Appears in

Oxford Companion to Food

Oxford Companion to Food

By Alan Davidson

Published 2014

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crowdie a fresh cheese made in Scotland from tepid milk to which rennet has been added to form curds; a little salt and sometimes cream is added after the whey has drained away. Much crowdie used to be made by crofters in the Highlands. Production diminished after the Second World War, when crofters were leaving the land, and few of those remaining had cows; but since the 1970s it has increased again.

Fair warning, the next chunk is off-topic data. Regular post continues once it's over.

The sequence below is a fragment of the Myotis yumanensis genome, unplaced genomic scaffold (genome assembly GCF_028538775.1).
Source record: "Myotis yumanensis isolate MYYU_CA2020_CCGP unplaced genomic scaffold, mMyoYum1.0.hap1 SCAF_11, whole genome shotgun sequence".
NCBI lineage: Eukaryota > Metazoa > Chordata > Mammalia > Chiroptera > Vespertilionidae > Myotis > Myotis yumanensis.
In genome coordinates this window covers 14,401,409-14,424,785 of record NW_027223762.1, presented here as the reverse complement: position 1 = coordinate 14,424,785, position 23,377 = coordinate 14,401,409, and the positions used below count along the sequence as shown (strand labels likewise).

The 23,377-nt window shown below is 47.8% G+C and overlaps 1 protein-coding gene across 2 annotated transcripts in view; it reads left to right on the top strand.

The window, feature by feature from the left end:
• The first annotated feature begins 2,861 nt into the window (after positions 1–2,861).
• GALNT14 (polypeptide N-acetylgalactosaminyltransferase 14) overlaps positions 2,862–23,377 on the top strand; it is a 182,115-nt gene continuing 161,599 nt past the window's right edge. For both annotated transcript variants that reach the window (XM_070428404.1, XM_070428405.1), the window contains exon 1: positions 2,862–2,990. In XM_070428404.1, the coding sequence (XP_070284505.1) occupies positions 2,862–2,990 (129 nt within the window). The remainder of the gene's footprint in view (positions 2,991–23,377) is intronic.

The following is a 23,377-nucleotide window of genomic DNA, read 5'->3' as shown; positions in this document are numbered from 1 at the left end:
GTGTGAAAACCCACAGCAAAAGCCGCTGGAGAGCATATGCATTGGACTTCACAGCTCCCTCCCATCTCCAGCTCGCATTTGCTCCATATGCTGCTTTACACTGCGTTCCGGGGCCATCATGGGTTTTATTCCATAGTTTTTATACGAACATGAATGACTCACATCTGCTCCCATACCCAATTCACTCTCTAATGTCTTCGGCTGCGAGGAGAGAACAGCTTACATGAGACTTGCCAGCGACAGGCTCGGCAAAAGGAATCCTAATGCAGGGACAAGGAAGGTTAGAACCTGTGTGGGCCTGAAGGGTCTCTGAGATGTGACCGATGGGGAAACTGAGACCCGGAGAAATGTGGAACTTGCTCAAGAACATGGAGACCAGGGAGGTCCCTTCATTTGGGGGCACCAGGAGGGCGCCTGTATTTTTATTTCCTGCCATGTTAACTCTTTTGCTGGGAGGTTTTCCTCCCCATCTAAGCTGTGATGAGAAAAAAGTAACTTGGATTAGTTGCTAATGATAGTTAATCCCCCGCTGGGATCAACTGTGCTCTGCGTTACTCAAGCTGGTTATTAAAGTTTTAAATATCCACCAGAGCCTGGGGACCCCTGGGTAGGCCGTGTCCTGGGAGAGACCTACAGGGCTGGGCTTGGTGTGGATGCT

Marian McNeill (1929) gives a Highland recipe recorded earlier by Sir Walter Scott for crowdie to be served at breakfast. This called for two parts of sweet-milk curd and one part of fresh butter, worked together and pressed in a mould until firm enough to slice. In areas where whey was a popular drink, this was a useful way to use up the curd, especially as a stiff, finely blended curd would keep for months. Lowlanders, in contrast, only made and used what they called ‘one day’s cheese’. It is, however, from the Lowland Scots word ‘cruds’ (meaning curds) that the name crowdie comes.